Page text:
Although there has been a perception that there is limited innovation in construction and the MEP trades, the reality is quite different. There have been advances in construction technology all along, and we are now seeing an increase in the momentum of investment in construction tech.

The trades today are in a unique position. Emerging from the pandemic, nearly every industry has a renewed interest in technology investment and a focus on our country’s infrastructure. Jobs are becoming more technical in terms of software and innovations. When you couple that trend with the fact that the baby-boomer generation is starting to age out of the work force across all professions, you realize that the impact of those trends will be acutely felt by the trades, because a significant portion of jobs in the skilled trades are held by baby-boomers. According to the US Bureau of Labor Statistics, the median age of a construction worker is around 43, and the average age of an HVAC technician is 55.

So now is the right time for the trades to take the initiative and attract employees to a career with earning potential and professional fulfillment. What’s needed is to revamp the perception of the trades and get people to take a second look at the world of industrial artistry. Cultural and societal expectations around the skilled industrial trades need to change.

Vocational training has been undervalued for half a century. High school classes like wood shop and metal shop are no longer common, if they exist at all. Thus, younger generations are not being exposed to those types of skilled career options. They are not educated on how fulfilling building and making can be. Instead, the narrative has been perpetuated that these are “dirty” and unsafe jobs. With the many recent advancements in safety within the industry, at least that interpretation can begin to change.

The perception of skilled trades needs to be elevated. There’s nothing wrong with going to college to get a four-year degree if it’s the best fit. Just as there are only so many NFL jobs to go around, there are also only a limited number of “cool” jobs like game developers, cloud architects or CEO of Amazon. On the other hand, there are highly successful trades people with fulfilling jobs and great earning potential.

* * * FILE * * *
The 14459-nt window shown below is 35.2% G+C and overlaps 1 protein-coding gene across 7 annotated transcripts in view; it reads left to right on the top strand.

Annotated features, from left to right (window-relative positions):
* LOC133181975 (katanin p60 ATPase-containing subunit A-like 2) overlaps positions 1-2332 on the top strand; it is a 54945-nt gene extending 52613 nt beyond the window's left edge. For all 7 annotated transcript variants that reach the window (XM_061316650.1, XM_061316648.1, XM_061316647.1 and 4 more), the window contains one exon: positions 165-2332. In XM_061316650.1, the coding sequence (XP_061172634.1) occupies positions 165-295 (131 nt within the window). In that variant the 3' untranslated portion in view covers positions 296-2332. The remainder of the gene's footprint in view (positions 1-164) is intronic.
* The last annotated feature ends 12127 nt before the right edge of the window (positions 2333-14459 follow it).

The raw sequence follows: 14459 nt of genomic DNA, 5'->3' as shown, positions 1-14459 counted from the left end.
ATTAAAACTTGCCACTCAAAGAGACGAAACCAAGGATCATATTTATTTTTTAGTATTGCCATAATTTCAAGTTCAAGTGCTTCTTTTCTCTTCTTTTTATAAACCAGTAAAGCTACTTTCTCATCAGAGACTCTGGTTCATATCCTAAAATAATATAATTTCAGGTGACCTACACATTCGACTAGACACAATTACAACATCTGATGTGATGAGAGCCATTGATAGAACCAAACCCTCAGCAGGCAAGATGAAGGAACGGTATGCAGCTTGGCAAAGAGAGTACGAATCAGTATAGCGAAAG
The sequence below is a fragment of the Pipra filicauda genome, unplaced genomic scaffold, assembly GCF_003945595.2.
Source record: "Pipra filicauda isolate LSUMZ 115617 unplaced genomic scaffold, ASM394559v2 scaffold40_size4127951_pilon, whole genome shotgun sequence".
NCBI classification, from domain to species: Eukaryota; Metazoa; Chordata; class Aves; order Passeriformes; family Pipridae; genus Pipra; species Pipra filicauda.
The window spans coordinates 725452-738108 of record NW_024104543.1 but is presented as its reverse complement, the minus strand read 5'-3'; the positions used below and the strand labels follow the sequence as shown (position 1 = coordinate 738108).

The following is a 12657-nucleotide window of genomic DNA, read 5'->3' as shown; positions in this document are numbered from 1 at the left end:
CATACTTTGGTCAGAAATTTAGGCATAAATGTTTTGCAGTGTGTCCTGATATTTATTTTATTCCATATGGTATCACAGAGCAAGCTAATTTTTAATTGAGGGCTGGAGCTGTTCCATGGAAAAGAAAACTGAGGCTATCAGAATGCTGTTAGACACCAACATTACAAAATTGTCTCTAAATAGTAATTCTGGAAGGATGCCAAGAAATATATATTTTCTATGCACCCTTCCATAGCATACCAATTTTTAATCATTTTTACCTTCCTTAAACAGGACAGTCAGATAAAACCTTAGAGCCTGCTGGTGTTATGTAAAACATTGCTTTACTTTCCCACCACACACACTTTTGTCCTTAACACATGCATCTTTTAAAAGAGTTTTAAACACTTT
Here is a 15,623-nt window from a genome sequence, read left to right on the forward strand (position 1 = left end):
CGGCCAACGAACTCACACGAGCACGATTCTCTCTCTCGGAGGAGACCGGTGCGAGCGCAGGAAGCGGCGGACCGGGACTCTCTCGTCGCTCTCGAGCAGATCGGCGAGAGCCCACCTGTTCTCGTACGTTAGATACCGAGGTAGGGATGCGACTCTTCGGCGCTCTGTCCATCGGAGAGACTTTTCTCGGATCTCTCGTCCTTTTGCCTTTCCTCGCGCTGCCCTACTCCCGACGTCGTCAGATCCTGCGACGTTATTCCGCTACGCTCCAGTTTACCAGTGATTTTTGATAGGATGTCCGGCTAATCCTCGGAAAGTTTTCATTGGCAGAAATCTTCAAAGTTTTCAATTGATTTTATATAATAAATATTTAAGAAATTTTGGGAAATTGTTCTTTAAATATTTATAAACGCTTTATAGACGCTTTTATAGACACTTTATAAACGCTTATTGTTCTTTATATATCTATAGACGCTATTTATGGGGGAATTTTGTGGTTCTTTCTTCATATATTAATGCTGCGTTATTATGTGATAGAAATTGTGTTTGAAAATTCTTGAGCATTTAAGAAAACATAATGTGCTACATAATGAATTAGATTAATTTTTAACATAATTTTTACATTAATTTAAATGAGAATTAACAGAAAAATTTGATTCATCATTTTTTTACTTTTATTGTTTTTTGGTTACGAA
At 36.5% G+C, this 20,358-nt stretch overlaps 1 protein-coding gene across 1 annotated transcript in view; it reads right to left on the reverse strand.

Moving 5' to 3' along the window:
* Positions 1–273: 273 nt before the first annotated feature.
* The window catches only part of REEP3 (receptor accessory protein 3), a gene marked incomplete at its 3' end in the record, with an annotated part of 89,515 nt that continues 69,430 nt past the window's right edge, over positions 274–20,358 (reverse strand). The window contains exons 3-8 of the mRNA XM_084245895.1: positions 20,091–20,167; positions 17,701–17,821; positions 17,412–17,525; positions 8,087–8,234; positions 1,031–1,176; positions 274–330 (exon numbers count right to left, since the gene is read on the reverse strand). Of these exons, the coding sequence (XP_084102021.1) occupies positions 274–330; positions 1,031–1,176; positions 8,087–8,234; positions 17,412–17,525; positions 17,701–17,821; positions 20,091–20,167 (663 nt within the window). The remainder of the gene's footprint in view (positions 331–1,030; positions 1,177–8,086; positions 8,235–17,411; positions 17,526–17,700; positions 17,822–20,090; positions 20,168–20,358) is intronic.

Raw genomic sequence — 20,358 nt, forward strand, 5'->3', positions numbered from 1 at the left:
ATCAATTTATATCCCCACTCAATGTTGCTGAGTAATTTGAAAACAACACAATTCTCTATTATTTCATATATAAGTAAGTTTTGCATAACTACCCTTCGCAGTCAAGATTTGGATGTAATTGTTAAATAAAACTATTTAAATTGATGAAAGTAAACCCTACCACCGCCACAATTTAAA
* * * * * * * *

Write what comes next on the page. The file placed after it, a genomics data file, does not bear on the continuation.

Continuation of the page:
Sometimes college graduates find out too late that white collar jobs are not the only career path for making good money during their lifetime. Quite a few graduates with a four-year college degree do not end up making the kind of salary they envisioned nor having a solid career. One study found that nearly half of college graduates land a job in a field that didn’t require a college degree. Plus, they are saddled with loan debt from their schooling. Conversely, career technical education can include union apprenticeships replacing four-year college degrees. An earn-while-you-learn apprenticeship program enables the learner to look forward to excellent earning potential without debt.

Hopefully an awareness is evolving that the trades play a critical role in making every other industry work. They have already been recognized internationally as “essential” workers. There would be no white-collar world without the blue-collar workers. Their jobs are an important investment in building, operating and maintaining the world around us.

Bridging the Gap Podcast, episode 117 with guest Chris Brenchley of "Rock the Trades"

 On a recent episode of the Bridging the Gap Podcast, Christopher Brenchley of the “Rock the Trades” movement came on to discuss how we can come together as an industry in order amplify the message and potential of the trades. Listen today.


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